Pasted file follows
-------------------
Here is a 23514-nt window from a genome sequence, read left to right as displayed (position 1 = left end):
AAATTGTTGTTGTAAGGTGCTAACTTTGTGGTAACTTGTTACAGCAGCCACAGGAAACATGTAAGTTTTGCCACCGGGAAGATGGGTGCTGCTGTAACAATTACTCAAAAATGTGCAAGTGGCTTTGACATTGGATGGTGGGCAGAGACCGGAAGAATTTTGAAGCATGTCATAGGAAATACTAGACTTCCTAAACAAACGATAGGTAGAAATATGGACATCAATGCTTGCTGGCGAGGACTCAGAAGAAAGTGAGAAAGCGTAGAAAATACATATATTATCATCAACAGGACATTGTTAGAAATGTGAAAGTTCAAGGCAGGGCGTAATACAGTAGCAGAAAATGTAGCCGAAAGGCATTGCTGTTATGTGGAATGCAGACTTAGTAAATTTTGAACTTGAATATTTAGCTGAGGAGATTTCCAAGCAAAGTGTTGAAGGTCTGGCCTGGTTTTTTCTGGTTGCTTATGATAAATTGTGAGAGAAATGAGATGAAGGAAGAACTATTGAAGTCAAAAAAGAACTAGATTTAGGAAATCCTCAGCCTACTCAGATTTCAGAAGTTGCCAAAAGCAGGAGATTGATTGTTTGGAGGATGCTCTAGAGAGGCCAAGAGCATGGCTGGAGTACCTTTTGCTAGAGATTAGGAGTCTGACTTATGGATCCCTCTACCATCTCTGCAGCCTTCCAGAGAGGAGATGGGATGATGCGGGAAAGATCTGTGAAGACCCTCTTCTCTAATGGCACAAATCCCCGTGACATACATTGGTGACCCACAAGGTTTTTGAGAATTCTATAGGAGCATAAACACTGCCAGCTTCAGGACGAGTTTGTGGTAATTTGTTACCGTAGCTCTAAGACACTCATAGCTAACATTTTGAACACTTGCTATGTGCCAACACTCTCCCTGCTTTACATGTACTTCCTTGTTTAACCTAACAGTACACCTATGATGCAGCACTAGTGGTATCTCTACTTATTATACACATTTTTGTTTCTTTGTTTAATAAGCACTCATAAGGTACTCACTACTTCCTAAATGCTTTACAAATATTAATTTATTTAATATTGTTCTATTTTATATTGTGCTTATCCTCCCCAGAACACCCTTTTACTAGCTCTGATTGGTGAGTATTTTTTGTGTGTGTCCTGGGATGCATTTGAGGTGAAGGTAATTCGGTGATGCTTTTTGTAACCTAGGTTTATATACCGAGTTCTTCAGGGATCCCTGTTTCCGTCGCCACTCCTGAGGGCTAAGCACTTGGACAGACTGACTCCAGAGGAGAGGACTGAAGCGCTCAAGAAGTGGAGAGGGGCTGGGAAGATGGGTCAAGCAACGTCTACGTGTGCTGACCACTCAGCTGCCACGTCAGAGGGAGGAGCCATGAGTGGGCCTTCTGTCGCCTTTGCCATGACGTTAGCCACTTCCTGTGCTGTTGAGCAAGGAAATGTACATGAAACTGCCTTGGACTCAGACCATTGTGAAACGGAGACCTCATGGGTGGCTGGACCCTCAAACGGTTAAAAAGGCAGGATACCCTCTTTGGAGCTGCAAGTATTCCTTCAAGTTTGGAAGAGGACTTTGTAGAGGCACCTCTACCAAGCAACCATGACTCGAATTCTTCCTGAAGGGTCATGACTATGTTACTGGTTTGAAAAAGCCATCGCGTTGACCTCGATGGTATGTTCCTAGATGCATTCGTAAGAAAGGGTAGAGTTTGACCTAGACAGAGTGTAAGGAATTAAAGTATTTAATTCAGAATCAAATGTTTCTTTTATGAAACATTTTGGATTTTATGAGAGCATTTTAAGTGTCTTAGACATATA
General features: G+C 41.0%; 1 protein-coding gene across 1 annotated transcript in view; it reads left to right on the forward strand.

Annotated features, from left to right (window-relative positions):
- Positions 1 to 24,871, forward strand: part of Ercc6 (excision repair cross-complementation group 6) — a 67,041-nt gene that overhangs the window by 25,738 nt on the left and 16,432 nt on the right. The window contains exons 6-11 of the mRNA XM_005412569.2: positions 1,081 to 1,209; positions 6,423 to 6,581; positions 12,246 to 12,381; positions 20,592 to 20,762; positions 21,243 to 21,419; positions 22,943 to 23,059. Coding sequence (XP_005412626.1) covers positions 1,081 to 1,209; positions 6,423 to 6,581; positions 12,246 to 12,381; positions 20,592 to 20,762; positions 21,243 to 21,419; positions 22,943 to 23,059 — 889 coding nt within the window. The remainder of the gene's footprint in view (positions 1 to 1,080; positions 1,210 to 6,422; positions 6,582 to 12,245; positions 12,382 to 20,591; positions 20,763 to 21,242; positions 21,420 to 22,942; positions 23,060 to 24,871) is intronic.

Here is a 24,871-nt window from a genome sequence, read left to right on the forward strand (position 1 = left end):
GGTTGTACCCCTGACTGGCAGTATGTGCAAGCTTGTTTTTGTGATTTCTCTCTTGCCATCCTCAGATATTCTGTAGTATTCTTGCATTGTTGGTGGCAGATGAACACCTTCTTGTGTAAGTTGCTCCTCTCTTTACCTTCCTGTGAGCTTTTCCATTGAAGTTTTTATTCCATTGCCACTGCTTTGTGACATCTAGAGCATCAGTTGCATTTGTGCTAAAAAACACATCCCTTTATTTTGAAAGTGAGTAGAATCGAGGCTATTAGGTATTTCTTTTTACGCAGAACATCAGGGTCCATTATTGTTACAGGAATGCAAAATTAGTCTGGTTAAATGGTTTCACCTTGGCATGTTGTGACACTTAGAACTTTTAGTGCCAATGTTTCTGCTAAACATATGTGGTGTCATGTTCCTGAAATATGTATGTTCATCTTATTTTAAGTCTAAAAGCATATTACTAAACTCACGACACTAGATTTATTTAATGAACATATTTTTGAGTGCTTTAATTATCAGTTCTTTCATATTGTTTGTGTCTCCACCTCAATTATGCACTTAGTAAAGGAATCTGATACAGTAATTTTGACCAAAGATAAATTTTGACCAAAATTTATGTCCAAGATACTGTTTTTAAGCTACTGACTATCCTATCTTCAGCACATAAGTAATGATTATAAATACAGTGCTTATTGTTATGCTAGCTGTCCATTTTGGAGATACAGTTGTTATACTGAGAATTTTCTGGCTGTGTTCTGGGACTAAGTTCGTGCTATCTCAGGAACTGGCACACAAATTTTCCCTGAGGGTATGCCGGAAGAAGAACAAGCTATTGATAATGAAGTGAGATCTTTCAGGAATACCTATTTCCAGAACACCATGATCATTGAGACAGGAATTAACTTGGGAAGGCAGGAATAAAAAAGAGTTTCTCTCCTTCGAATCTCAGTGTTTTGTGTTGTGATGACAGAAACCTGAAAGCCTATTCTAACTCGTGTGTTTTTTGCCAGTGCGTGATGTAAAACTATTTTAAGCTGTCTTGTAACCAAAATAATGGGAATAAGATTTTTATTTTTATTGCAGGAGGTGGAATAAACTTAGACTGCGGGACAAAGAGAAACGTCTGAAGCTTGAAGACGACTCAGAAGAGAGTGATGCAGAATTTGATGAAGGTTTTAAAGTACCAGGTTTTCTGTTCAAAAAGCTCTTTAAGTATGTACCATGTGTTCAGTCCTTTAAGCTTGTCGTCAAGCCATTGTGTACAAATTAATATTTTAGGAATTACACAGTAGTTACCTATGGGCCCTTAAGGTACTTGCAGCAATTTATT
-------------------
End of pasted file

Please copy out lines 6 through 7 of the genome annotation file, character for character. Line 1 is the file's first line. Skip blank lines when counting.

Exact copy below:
Here is a 24,871-nt window from a genome sequence, read left to right on the forward strand (position 1 = left end):
GGTTGTACCCCTGACTGGCAGTATGTGCAAGCTTGTTTTTGTGATTTCTCTCTTGCCATCCTCAGATATTCTGTAGTATTCTTGCATTGTTGGTGGCAGATGAACACCTTCTTGTGTAAGTTGCTCCTCTCTTTACCTTCCTGTGAGCTTTTCCATTGAAGTTTTTATTCCATTGCCACTGCTTTGTGACATCTAGAGCATCAGTTGCATTTGTGCTAAAAAACACATCCCTTTATTTTGAAAGTGAGTAGAATCGAGGCTATTAGGTATTTCTTTTTACGCAGAACATCAGGGTCCATTATTGTTACAGGAATGCAAAATTAGTCTGGTTAAATGGTTTCACCTTGGCATGTTGTGACACTTAGAACTTTTAGTGCCAATGTTTCTGCTAAACATATGTGGTGTCATGTTCCTGAAATATGTATGTTCATCTTATTTTAAGTCTAAAAGCATATTACTAAACTCACGACACTAGATTTATTTAATGAACATATTTTTGAGTGCTTTAATTATCAGTTCTTTCATATTGTTTGTGTCTCCACCTCAATTATGCACTTAGTAAAGGAATCTGATACAGTAATTTTGACCAAAGATAAATTTTGACCAAAATTTATGTCCAAGATACTGTTTTTAAGCTACTGACTATCCTATCTTCAGCACATAAGTAATGATTATAAATACAGTGCTTATTGTTATGCTAGCTGTCCATTTTGGAGATACAGTTGTTATACTGAGAATTTTCTGGCTGTGTTCTGGGACTAAGTTCGTGCTATCTCAGGAACTGGCACACAAATTTTCCCTGAGGGTATGCCGGAAGAAGAACAAGCTATTGATAATGAAGTGAGATCTTTCAGGAATACCTATTTCCAGAACACCATGATCATTGAGACAGGAATTAACTTGGGAAGGCAGGAATAAAAAAGAGTTTCTCTCCTTCGAATCTCAGTGTTTTGTGTTGTGATGACAGAAACCTGAAAGCCTATTCTAACTCGTGTGTTTTTTGCCAGTGCGTGATGTAAAACTATTTTAAGCTGTCTTGTAACCAAAATAATGGGAATAAGATTTTTATTTTTATTGCAGGAGGTGGAATAAACTTAGACTGCGGGACAAAGAGAAACGTCTGAAGCTTGAAGACGACTCAGAAGAGAGTGATGCAGAATTTGATGAAGGTTTTAAAGTACCAGGTTTTCTGTTCAAAAAGCTCTTTAAGTATGTACCATGTGTTCAGTCCTTTAAGCTTGTCGTCAAGCCATTGTGTACAAATTAATATTTTAGGAATTACACAGTAGTTACCTATGGGCCCTTAAGGTACTTGCAGCAATTTATT